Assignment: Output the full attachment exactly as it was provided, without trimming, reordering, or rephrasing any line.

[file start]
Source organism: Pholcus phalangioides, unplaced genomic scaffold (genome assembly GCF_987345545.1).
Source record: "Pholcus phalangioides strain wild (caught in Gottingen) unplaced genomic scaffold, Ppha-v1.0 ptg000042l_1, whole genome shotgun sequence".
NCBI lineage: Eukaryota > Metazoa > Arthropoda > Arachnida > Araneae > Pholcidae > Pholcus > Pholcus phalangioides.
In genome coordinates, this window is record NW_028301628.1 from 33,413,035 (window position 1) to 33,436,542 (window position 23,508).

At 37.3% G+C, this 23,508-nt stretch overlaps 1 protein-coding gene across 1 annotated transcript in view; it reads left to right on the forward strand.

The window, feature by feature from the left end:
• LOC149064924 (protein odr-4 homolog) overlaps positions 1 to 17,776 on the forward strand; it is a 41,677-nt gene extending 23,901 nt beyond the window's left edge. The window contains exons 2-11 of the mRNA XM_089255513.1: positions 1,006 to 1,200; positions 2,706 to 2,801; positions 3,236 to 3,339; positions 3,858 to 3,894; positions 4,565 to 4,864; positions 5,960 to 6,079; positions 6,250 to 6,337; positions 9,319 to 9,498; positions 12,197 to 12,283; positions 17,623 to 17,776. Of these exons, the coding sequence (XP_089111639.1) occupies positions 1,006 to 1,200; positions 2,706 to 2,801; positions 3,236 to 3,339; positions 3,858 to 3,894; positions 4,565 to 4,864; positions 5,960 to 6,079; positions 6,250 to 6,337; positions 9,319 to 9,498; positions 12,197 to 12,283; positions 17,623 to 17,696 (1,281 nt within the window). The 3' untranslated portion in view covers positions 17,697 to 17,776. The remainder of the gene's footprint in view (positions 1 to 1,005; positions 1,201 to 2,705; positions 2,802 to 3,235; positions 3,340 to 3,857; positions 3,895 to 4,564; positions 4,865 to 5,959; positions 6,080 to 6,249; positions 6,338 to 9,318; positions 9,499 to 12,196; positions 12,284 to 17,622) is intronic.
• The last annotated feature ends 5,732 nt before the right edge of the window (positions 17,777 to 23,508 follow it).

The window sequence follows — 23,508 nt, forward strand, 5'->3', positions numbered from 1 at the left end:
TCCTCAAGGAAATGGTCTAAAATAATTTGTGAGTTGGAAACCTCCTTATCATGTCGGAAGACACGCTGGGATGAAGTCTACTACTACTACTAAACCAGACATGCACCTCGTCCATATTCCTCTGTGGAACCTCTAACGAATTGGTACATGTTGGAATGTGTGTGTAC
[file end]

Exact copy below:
Source organism: Pholcus phalangioides, unplaced genomic scaffold (genome assembly GCF_987345545.1).
Source record: "Pholcus phalangioides strain wild (caught in Gottingen) unplaced genomic scaffold, Ppha-v1.0 ptg000042l_1, whole genome shotgun sequence".
NCBI lineage: Eukaryota > Metazoa > Arthropoda > Arachnida > Araneae > Pholcidae > Pholcus > Pholcus phalangioides.
In genome coordinates, this window is record NW_028301628.1 from 33,413,035 (window position 1) to 33,436,542 (window position 23,508).

At 37.3% G+C, this 23,508-nt stretch overlaps 1 protein-coding gene across 1 annotated transcript in view; it reads left to right on the forward strand.

The window, feature by feature from the left end:
• LOC149064924 (protein odr-4 homolog) overlaps positions 1 to 17,776 on the forward strand; it is a 41,677-nt gene extending 23,901 nt beyond the window's left edge. The window contains exons 2-11 of the mRNA XM_089255513.1: positions 1,006 to 1,200; positions 2,706 to 2,801; positions 3,236 to 3,339; positions 3,858 to 3,894; positions 4,565 to 4,864; positions 5,960 to 6,079; positions 6,250 to 6,337; positions 9,319 to 9,498; positions 12,197 to 12,283; positions 17,623 to 17,776. Of these exons, the coding sequence (XP_089111639.1) occupies positions 1,006 to 1,200; positions 2,706 to 2,801; positions 3,236 to 3,339; positions 3,858 to 3,894; positions 4,565 to 4,864; positions 5,960 to 6,079; positions 6,250 to 6,337; positions 9,319 to 9,498; positions 12,197 to 12,283; positions 17,623 to 17,696 (1,281 nt within the window). The 3' untranslated portion in view covers positions 17,697 to 17,776. The remainder of the gene's footprint in view (positions 1 to 1,005; positions 1,201 to 2,705; positions 2,802 to 3,235; positions 3,340 to 3,857; positions 3,895 to 4,564; positions 4,865 to 5,959; positions 6,080 to 6,249; positions 6,338 to 9,318; positions 9,499 to 12,196; positions 12,284 to 17,622) is intronic.
• The last annotated feature ends 5,732 nt before the right edge of the window (positions 17,777 to 23,508 follow it).

The window sequence follows — 23,508 nt, forward strand, 5'->3', positions numbered from 1 at the left end:
TCCTCAAGGAAATGGTCTAAAATAATTTGTGAGTTGGAAACCTCCTTATCATGTCGGAAGACACGCTGGGATGAAGTCTACTACTACTACTAAACCAGACATGCACCTCGTCCATATTCCTCTGTGGAACCTCTAACGAATTGGTACATGTTGGAATGTGTGTGTAC